Cannabis may be as effective as opioids in treating neuropathy, new survey says

cannabis and pills cannabis opioids neuropathy

The American opioid crisis continues to be a major concern. People are increasingly seeking alternatives to mainstream pharmaceutical painkillers to avoid potential addiction and a laundry list of side effects. 

For the millions of Americans suffering from neuropathy, cannabis may offer relief. According to a newly released survey from NuggMD, the plant may be as effective as opiates in reducing neuropathic pain.

Neuropathy is a nervous system disorder that is expressed in a variety of ways. It may lead to a tingling or burning sensation, numbness, muscle weakness, sensitivity to touch, or decreased motor control. There are dozens of types of neuropathy, and it’s estimated that over 20 million Americans have some form of the condition.

But could cannabis be the answer?

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Survey says…

A team from NuggMD, a company that connects potential medical marijuana patients with qualifying physicians, recently conducted an analysis on cannabis for neuropathy. They reached out to 603 patients who were not compensated for their participation in the survey.

Of the 603 people, 248 said cannabis was their primary treatment for neuropathic pain. A further 355 indicated cannabis is their secondary treatment. The ages of the participants ranged from 18 to over 75, but most were between 45 and 64. 50.4% of participants identified as male and 48.4% as female.

The respondents were asked to rate their pain levels on a scale of one to ten before and after consuming cannabis. According to the survey, “the average pain level before cannabis use was 7.64, while the average pain level after cannabis use was 3.44.”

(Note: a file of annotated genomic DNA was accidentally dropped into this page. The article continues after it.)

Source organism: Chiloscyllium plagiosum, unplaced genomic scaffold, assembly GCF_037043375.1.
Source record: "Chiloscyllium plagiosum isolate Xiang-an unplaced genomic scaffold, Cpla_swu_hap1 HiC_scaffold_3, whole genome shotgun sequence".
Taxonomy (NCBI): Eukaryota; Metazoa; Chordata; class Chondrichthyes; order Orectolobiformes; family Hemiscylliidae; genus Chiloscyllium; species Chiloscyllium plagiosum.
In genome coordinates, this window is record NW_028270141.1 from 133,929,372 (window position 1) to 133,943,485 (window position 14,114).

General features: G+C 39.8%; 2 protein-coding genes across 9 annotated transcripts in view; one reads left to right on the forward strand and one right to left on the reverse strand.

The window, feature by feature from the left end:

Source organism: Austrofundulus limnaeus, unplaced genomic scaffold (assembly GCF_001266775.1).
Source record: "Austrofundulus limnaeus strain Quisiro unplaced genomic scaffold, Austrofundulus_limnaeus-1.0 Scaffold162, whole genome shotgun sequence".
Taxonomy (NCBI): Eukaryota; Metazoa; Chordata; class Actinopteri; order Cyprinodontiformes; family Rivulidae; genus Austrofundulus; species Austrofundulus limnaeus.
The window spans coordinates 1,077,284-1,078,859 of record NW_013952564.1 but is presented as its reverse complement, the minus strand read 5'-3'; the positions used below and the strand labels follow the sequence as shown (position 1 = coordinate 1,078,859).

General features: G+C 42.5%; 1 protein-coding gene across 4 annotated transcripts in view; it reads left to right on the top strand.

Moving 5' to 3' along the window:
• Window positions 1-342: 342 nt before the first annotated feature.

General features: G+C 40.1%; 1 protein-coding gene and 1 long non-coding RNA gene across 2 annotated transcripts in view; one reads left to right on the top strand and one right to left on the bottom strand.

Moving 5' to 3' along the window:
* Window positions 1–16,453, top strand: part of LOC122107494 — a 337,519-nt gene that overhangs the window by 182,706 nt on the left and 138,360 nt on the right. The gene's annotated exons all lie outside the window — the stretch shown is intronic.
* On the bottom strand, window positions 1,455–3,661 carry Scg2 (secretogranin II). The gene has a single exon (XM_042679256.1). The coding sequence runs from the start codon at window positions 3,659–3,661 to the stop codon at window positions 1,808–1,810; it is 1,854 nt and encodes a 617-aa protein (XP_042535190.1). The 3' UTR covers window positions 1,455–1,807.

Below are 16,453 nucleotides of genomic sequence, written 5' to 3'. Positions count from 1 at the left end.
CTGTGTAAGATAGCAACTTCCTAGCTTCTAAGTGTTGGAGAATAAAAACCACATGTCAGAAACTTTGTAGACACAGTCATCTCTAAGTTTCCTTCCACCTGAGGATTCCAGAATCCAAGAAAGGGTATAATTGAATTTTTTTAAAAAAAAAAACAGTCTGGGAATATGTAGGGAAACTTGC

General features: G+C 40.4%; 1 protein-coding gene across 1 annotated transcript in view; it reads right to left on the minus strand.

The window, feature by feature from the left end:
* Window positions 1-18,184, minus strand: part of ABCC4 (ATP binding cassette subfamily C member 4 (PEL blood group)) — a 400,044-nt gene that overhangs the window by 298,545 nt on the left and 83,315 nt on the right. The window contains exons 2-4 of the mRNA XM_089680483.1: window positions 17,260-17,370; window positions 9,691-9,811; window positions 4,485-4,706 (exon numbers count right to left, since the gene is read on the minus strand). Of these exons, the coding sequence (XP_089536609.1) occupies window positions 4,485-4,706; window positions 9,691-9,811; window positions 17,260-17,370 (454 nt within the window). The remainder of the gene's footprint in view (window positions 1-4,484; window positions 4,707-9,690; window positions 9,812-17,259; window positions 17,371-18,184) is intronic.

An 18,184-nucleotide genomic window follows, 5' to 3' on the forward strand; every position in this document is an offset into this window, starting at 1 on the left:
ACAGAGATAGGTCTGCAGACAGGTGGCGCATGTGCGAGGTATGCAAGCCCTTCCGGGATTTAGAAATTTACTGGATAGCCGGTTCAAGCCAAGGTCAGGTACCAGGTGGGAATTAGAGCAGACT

This means that, on average, patients had their pain reduced by 4.2 when using medical marijuana. It’s important to note that the methods of consumption varied among participants; some inhaled cannabis, while others took edibles or used topicals.

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Comparisons between cannabis and opioids promising

The pain reduction levels mirrored the results of a similar study on the effectiveness of opioids in treating neuropathy. In that survey, 411 emergency room patients with acute pain in extremities had an average reported pain level of 8.7 on an 11-point scale. 

They were given one of four combinations of medication to ease the pain. On average, the patients reported the following pain decreases using the one to 11 scale:

  • 4.3 with ibuprofen and acetaminophen
  • 4.4 with oxycodone and acetaminophen
  • 3.5 with hydrocodone and acetaminophen
  • 3.9 with codeine and acetaminophen

The comparison shows that cannabis may be just as effective in easing neuropathic pain as opiate painkillers. While it’s not definitive proof, it does correlate with other anecdotal evidence and shows the need for further study.

In the published survey, the NuggMD pointed to a lack of research into cannabis for neuropathy and chided the quality of plant material used in previous trials. They also believe that a lack of states listing neuropathy as a qualifying condition for medical marijuana and an underreporting of symptoms as other barriers.

The results of the NuggMD survey are another example of the therapeutic potential of the cannabis plant. As federal marijuana legalization looms, more studies on marijuana are likely on their way. The findings of this future research could open the door for new ways to fight the ongoing opioid crisis.


rachelle gordon

Rachelle Gordon is a cannabis journalist, Emerald Cup judge, Budist critic, and editor of She began her weed writing journey in 2015 and has been featured in High Times, CannabisNow, Beard Bros, MG, Skunk, and many others. Rachelle currently splits her time between Minneapolis and Oakland; her favorite cannabis cultivars include Silver Haze and Tangie. Follow Rachelle on Instagram @rachellethewriter